The Lovely Bones by Alice Sebold

The Lovely Bones
The Lovely Bones (Photo credit: Wikipedia)

Fiction / Recommended

This book isn’t life changing by any means, but it was well written, interesting and based off a cool story concept. If you like fiction and want to breeze through something that will make you smile at the end, then you’ll enjoy this one.

Nothing to Envy by Barbara Demick

Nonfiction / Recommended

North Korea is depressing and fascinating. Sadly, though this book was published five years ago, the narratives from North Korean defectors haven’t changed. Quite an eye opening book.

The Purity Myth by Jessica Valenti

Nonfiction / Recommended

If you’re pro-life (no exceptions) or staunchly Christian, then I’m going to be upfront and tell you that you’re not going to like this book. But regardless of your beliefs, if you have an open mind and want to take a dive into some feminism, then this is a good, interesting book about the concept of virginity and its negative effect on young women.

What The Most Successful People Do Before Breakfast by Laura Vanderkam

Nonfiction / Not Recommended

I’m going to save you the trouble of reading this mini-book. (Yes, it’s a mini book and it’s not even worth the read.) Summary: successful people consistently get up very early in the morning (6am and earlier), and most of them exercise. You’re welcome!

The Time Traveler’s Wife by Audrey Niffenegger

Fiction / Recommended

The story is original, captivating and interesting, and it will make you cry big, ugly tears right before you’re supposed to go on a date. I didn’t get any memorable life lessons out of this book, but after some of my nonfiction pursuits, that wasn’t exactly what I was looking for, either.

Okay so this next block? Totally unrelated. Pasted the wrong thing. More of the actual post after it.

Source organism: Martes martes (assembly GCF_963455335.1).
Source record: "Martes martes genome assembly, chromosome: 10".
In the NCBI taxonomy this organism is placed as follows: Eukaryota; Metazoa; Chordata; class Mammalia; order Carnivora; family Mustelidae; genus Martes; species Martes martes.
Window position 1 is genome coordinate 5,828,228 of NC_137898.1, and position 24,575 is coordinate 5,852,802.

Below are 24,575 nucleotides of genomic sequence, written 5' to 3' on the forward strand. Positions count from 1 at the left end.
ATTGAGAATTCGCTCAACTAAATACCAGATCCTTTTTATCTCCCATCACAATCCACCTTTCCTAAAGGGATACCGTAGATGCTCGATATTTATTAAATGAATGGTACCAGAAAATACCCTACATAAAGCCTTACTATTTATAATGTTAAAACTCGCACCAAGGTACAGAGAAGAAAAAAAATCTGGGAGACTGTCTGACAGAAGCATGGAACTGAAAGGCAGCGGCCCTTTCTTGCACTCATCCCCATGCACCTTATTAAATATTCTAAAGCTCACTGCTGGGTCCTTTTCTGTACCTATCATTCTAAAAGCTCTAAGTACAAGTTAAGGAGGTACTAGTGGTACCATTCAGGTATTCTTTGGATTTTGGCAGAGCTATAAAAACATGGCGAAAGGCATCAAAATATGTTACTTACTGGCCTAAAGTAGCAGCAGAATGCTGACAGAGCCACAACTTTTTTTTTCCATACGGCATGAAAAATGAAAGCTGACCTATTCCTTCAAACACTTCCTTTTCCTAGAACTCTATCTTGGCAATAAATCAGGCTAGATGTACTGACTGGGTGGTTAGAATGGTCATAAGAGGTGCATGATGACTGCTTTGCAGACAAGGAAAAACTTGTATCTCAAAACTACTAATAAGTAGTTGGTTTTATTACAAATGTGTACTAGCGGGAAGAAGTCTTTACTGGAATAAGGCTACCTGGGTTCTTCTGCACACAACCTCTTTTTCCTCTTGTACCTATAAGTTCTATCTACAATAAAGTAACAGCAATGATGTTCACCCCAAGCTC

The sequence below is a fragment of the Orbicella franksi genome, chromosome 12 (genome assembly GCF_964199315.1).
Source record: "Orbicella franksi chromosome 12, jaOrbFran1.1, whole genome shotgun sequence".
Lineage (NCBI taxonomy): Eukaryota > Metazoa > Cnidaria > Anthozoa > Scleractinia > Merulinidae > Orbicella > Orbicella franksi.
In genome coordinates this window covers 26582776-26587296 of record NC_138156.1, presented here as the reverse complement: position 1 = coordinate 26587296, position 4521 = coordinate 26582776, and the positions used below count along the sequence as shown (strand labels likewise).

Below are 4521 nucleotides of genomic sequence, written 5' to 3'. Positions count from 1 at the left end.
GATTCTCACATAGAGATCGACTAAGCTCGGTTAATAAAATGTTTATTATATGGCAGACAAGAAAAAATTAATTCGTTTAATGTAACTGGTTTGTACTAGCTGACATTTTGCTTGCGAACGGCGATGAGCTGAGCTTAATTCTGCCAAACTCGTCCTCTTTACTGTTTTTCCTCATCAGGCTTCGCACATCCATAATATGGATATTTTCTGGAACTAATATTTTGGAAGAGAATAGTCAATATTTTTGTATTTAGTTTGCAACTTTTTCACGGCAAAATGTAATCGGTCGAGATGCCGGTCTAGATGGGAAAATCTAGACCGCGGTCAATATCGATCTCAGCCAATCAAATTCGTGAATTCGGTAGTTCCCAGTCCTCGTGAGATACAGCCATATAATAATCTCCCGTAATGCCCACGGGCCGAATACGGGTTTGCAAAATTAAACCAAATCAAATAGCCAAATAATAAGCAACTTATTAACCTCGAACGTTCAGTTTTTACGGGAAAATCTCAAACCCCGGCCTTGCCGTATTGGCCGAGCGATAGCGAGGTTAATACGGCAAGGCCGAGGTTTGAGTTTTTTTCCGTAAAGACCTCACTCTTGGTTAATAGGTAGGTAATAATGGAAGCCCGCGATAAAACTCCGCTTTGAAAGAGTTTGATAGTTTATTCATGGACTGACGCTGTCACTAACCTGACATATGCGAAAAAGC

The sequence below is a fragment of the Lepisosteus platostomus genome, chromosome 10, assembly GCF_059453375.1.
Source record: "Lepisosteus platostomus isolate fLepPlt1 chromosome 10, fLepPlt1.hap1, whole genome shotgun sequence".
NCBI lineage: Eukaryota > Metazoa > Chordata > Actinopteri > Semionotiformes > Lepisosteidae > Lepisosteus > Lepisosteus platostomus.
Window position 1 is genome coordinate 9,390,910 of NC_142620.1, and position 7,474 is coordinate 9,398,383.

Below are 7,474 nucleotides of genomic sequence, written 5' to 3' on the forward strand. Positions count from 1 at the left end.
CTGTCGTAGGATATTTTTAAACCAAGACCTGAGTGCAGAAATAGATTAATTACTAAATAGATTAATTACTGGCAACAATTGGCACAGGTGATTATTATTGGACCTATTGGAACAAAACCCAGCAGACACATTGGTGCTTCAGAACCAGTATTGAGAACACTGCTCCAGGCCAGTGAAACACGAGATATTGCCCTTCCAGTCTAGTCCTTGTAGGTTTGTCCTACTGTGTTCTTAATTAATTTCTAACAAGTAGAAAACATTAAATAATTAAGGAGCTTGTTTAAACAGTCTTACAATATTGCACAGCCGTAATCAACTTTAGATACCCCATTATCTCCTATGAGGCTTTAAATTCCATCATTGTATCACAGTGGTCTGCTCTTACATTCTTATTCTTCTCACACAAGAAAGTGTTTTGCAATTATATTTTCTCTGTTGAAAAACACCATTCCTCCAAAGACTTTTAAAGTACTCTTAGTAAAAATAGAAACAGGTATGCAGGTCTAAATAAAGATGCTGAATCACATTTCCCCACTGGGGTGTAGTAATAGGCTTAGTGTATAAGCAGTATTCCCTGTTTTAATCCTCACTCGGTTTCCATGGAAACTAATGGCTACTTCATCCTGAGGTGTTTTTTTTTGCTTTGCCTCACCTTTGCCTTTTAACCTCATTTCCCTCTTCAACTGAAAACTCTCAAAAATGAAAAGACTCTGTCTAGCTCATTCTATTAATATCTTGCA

Have recommendations for me? I would love to hear them. Pass them on!

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What To Do in Korea: Sally’s List

I recently met up with two bloggers on a world trip who’d just arrived in Korea and hadn’t jumped into seeing everything yet. I was bubbling with suggestions of things to do. I then saw another Internet friend tweet that she wanted suggestions for her Korea bucket list. That’s when I decided this had to be a post. Then I sat down and made the list and it turned out to be 50% food suggestions. That’s when I decided this had to be two posts. Here’s the second list: What to Eat in Korea.

Keep in mind two things. First, I live in the countryside and don’t know Seoul as well as some. There are probably some other cool attractions in Seoul that I’m missing, so forgive me and comment with your own suggestions. Secondly, I don’t know much about clubbing or nightlife, so this list doesn’t include any specifics in that area. Once again, if you are an expert, then comment please!

Suggestions are in groups of five, the top groups more essential than the bottom groups. However, there is nothing in this list that I wouldn’t recommend doing. If my family would ever visit me (hurry up, Mom!), I would drag them on every single one of these endeavors, provided I had the time.

Without further ado, here is my list! Enjoy South Korea!

  • Go see one of the “great gates” of ancient Korea
  • Overnight at a temple (temple stay), preferably outside of Seoul
  • Overnight in a jjimjilbang (찜질방), or Korean spa
  • Go to a Noraebang (노래방), or karaoke  room
  • Climb to the top of Namsan Tower
Temple stays give you the chance to relax and learn about Korean Buddhist culture.
Temple stays give you the chance to relax and learn about Korean Buddhist culture.
  • Walk through one of the large outdoor markets, like Namdaemun or Dongdaemun
  • Visit one of the old, royal Seoul palaces located inside the city
  • See Hongdae at night or go out in Hongdae
  • Take the subway across the river (and don’t forget to look out the window!)
  • Visit a dog or cat cafe
Dogs and coffee can happen at the same time in Seoul.
Dogs and coffee can happen at the same time in Seoul.
  • Visit the Korean countryside